The comics do share a measure of continuity, but they’re perfectly safe to read out of order. The first one I have read is Obelix and Co., which is the second-to-last one before Goscinny’s passing. Afterwards, I read them as I got them, which was in a fairly random order – and then I started reading a re-release, this time in order, but only those I missed the first time around. And it was fine.

Still, reading them all greatly increases the experience. The series is full if in-jokes, references and running gags. The pirates always lose their ship, a fight breaks out over fish every couple of issues, Vitalstatistix falls off his shield… and so on. Despite what you might fear, there’s no real repetition. While the premise seems one-note, Uderzo and Goscinny really did a lot of work to give each comic a unique structure and theme.

I should note that the series did not end with Goscinny’s death in 1977. Albert Uderzo, who lives to this day, kept writing and drawing on his own. The results… vary. The plots of the several comics he drew grow progressively more outlandish, with one of them involving the Gauls travelling to India, so Cacofonix’s singing can break a drought. Yes, his singing is bad enough to cause rain, apparently. Uderzo is much more prone to exaggerating characters, and resolving plots through a Deus Ex Machina.

For example, one of his albums has Asterix and Obelix travel to the Middle East and procure petroleum – which Panoramix apparently needs for the potion. While they finally succeed, Julis Caesar’s agent (a Caledonian druid Doubleohsix, who just happens to look like a young Sean Connery) spills it into the sea. Axterix returns to the village with certainty that his failure had doomed it… only to find out that the Gauls are beating off a Roman attack as usual. Panoramix had managed to replace petroleum with beet juice in the recipe. Thus rendering the entire adventure pointless.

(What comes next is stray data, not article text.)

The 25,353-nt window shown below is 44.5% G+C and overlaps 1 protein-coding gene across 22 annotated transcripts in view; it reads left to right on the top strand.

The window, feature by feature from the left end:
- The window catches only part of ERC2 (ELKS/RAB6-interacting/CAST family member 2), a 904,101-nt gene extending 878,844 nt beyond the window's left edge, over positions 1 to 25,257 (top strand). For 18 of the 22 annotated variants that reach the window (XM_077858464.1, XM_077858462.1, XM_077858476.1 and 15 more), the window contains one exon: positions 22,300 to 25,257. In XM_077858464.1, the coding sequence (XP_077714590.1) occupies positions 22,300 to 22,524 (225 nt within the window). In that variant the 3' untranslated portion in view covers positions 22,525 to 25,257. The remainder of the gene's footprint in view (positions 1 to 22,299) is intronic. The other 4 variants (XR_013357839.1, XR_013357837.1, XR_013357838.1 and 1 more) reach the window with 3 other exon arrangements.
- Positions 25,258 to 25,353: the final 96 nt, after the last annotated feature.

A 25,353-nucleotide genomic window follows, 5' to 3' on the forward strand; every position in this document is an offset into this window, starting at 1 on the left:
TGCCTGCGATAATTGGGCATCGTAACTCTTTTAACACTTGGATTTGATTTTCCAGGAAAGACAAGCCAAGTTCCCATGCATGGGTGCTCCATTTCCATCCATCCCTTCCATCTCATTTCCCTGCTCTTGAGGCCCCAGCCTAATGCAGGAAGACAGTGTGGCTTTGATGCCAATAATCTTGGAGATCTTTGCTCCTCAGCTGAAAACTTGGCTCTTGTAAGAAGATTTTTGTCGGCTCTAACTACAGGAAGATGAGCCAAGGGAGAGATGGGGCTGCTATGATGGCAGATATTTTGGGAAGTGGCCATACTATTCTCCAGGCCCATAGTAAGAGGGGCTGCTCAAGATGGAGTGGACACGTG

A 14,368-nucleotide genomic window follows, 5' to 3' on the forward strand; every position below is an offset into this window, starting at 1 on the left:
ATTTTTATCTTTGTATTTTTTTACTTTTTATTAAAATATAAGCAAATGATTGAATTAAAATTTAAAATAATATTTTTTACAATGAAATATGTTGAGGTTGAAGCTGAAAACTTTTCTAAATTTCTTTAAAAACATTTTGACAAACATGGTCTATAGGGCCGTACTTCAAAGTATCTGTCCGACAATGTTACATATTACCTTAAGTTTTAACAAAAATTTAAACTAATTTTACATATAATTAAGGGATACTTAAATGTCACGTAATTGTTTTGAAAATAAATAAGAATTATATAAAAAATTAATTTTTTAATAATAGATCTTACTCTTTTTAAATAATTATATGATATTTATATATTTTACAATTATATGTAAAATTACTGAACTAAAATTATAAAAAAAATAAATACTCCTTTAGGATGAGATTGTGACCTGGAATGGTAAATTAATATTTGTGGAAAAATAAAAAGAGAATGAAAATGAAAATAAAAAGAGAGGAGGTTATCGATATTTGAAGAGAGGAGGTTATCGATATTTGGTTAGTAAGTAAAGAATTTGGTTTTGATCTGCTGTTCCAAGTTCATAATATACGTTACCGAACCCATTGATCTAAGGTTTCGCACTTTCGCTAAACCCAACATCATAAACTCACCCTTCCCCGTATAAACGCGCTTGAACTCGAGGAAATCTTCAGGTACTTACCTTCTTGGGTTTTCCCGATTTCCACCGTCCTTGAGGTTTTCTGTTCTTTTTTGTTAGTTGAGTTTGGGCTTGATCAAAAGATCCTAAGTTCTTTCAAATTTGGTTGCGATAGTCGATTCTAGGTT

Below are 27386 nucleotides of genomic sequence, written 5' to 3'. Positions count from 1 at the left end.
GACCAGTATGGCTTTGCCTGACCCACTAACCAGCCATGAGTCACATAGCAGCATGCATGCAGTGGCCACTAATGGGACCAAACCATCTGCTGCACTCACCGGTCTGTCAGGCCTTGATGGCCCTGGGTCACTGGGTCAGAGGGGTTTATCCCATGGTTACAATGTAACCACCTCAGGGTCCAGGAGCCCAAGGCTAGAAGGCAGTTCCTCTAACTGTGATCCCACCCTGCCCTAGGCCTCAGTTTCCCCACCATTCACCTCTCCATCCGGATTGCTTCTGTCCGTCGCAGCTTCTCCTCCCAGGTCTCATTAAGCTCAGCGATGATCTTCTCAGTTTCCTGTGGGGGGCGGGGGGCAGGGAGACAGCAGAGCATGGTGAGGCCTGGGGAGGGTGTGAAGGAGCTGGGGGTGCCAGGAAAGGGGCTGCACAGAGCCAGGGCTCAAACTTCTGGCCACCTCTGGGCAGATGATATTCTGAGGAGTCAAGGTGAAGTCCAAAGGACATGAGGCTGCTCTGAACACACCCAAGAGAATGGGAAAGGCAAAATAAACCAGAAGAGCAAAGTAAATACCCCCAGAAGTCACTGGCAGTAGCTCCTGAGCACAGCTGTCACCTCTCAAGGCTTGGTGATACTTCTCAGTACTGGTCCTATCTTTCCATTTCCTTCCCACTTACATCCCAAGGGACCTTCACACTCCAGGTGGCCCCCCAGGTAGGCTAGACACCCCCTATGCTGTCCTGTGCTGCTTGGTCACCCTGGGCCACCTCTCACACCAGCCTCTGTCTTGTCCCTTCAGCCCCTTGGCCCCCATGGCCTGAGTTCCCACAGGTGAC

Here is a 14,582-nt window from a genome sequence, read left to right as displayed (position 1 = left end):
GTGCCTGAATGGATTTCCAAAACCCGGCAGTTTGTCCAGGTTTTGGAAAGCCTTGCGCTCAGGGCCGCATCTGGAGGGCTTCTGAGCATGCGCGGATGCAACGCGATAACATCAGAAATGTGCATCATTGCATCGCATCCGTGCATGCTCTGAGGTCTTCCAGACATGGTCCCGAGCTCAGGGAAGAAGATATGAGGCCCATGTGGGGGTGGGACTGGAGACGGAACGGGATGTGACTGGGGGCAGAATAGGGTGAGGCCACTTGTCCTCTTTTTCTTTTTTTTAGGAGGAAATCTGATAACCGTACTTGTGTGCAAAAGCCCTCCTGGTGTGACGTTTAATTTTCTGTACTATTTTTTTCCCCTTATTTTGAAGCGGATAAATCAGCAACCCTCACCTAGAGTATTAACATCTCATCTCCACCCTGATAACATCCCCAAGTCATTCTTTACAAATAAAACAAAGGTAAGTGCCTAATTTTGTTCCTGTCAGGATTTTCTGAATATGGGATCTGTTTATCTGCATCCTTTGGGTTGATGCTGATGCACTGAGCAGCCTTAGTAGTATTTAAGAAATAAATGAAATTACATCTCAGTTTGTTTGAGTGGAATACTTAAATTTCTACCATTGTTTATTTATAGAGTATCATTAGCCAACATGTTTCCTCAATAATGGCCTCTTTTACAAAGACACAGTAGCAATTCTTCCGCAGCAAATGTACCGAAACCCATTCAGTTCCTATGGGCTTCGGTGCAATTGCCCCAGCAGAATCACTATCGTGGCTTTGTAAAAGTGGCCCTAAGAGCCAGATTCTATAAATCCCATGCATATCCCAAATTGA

Asterix and the Special Weapon is something of a… special case, since it’s Uderzo’s personal satire on the feminist movement. A rather crude one. I’m not sure what his intentions were, but the result isn’t good. It involves Caesar sending an all-female force of soldiers against the Gauls, confident that their chivalry won’t let them hit women. And it works. So, I’d advise skipping that one.

Still, I’d hate to end this article on such a sour note. The Asterix comics are great fun to read. If you’ve ever wanted to experience European comics from mid-20th century, they’re the perfect place to start.


Images courtesy of Hachette 

Michał
Written By

Michał is a natural meddler, driven to take fiction apart and see how it works. In The Fandomentals, he examines fantasy and gaming with a critical, and somewhat cranky, eye.